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July 14, 1953



Leonard Boreman, Special Counsel, John G. Brosky, Asst. County Solicitor, and Nathaniel K. Beck, County Solicitor, Pittsburgh, for appellant.

Samuel Avins and Leonard M. Mendelson, Pittsburgh, for appellee.

Before Rhodes, P. J., and Hirt, Reno, Dithrich, Ross, Gunther, and Wright, JJ.

Author: Hirt

[ 173 Pa. Super. Page 325]

HIRT, Judge.

For the triennium beginning with January 1, 1950, plaintiff's land, consisting in 1/6 of an acre in the City of Pittsburgh, had been assessed by the County of Allegheny for tax purposes at $1,200. An intertriennial change was made by adding $2,200 to the original assessed valuation of the land for a new building subsequently erected. Plaintiff conceded the validity of the assessment to this extent; her objection was directed to the further addition of $24,900 being the total value of 21 automobile trailers found on the premises at the time of the reassessment. The Board of Property Assessment, Appeals and Review, refused to modify the assessment so increased. But on appeal to the lower court the value of the 21 trailers was eliminated and the total assessed value of the land was reduced by $24,900 to a total of $3,400. In this appeal from that order the county contends that the trailers found on plaintiff's land were properly assessed as real estate in the name of plaintiff under the General County Assessment Law of May 22, 1933, P.L. 853, 72 P.S. § 5020.

At the outset, the elimination of irrelevant considerations may be helpful in the approach to the relatively narrow issue in this case. It of course is no objection to the validity of the assessment that title to the trailers involved was not in plaintiff, the owner of the land. Pennsylvania Co., for Insurance on Lives and Granting Annuities v. Bergson, 307 Pa. 44, 159 A. 32. But contrary to appellant's contention the 'assembled industrial plant doctrine' has no application here. The equipment necessary to the operation of an industrial plant is real estate and taxable as such within the meaning of § 201 of the 1933 Act, supra, as amended,

[ 173 Pa. Super. Page 326]

(a rescript of § 32 of the Act of April 29, 1844, P.L. 486, at 497) 72 P.S. § 5020-201. The above doctrine, in its application to taxation of real estate under the statute, is specifically restricted to such establishments as are industrial plants and cannot be invoked even where the business involved is within a classification 'sometimes generally called 'industries'. North Side Laundry Co. v. Bd. of Prop. Ass't., 366 Pa. 636, 79 A.2d 419, 421. In the light of the declared intention of our Supreme Court, in the above and other cases, to further restrict the doctrine rather than to expand the field of its application, it cannot be said that the business conducted by plaintiff on her land and the use of it as a 'trailer park' transforms it into an industrial plant justifying the assessment of the house trailers as realty.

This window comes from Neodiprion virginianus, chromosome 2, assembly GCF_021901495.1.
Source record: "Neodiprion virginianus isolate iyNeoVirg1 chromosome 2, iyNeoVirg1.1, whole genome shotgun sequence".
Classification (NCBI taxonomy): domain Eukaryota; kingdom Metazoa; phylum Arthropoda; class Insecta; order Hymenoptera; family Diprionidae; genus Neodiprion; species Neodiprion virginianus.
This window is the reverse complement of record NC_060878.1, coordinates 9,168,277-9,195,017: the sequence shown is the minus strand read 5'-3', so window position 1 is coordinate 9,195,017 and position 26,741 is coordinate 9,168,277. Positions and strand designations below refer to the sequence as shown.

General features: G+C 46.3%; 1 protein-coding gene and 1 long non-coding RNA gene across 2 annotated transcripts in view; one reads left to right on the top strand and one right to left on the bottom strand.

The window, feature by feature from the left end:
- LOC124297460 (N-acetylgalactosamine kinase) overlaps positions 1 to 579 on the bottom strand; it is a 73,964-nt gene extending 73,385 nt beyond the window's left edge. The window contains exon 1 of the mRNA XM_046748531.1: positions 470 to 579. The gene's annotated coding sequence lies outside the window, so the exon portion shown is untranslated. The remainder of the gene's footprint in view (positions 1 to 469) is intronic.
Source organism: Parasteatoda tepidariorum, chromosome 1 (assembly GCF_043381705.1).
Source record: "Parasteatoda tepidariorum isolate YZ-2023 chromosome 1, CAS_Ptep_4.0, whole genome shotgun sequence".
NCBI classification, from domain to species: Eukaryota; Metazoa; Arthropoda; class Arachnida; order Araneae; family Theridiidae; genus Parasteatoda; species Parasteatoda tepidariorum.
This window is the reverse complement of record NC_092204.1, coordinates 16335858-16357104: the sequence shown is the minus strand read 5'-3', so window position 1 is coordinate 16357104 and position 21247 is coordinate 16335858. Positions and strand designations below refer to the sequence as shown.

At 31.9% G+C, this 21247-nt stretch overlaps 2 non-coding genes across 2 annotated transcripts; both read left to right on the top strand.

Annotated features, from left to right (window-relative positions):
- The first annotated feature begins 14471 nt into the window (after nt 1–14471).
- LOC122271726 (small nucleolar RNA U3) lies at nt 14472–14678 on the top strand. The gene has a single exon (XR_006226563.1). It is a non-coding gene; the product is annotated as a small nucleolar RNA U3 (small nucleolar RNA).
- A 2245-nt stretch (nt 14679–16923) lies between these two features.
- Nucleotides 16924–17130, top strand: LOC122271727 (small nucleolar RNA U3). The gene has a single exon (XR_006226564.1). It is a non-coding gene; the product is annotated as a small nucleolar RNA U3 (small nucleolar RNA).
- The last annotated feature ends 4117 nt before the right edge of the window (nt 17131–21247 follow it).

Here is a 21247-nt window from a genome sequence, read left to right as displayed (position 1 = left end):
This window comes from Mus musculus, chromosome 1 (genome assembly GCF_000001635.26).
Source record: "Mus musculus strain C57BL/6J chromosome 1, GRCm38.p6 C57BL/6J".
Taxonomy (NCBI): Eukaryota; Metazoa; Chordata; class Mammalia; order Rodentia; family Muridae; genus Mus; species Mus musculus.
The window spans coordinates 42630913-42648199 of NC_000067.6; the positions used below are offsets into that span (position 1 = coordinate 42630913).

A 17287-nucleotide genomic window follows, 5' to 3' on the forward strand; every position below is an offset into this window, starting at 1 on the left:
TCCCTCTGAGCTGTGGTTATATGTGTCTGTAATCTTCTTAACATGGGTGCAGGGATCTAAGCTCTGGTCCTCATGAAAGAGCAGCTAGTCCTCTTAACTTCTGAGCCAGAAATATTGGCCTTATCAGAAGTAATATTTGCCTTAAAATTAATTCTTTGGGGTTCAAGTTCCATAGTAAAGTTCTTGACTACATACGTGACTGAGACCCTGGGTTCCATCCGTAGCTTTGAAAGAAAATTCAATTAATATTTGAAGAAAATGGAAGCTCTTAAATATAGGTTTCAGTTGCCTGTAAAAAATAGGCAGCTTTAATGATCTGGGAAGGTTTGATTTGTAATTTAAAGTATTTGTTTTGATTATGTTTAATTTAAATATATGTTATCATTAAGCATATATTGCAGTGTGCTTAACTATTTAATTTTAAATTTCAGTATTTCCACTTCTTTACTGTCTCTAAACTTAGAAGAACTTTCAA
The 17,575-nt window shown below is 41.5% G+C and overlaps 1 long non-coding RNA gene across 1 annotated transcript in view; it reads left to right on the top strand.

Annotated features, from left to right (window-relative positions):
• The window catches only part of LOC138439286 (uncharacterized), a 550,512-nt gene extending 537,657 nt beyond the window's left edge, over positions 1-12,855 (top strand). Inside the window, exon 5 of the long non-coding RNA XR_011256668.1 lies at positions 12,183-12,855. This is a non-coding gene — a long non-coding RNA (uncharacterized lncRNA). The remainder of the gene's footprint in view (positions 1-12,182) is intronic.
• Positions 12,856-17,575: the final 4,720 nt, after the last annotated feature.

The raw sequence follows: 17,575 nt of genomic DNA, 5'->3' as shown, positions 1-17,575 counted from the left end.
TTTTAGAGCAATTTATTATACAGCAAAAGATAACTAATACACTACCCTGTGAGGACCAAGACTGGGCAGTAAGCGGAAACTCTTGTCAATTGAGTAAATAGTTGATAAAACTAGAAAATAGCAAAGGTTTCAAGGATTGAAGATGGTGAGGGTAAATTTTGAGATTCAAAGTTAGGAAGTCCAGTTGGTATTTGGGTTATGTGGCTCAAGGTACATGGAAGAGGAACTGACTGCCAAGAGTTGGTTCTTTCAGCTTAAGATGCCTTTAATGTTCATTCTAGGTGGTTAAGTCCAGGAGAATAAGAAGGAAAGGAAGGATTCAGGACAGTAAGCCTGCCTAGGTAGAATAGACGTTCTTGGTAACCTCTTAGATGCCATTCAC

Our holding in Lower Merion Twp. v. Gallup, 158 Pa. Super. 572, 46 A.2d 35, 36, is not of decisive importance in the present appeal. In that case this court speaking through Judge, now Mr. Justice Arnold, said: 'A house trailer is simply a mobile house. It is as much a dwelling as any house which is built on a foundation and therefore not mobile. * * * To say that these were not dwelling houses is an attempt to fictionalize a reality. They were used and intended to be used as homes, and were as much dwellings as any similarly sized structures could be.' That case involved the validity of a building code under a township ordinance enacted in the exercise of the police power. The ordinance by its terms denominated a house trailer 'used for living or sleeping purposes within the township for * * * more than thirty days * * * a single family dwelling for all purposes of this ordinance'. And the purposes of the ordinance were to enforce minimum requirements as to light, air, sanitation and safety. A house trailer may be a home or 'mobile house' subject to regulation under the police power without becoming real estate

[ 173 Pa. Super. Page 327]

    and subject to taxation as such. The present issues were not raised in the Gallup case.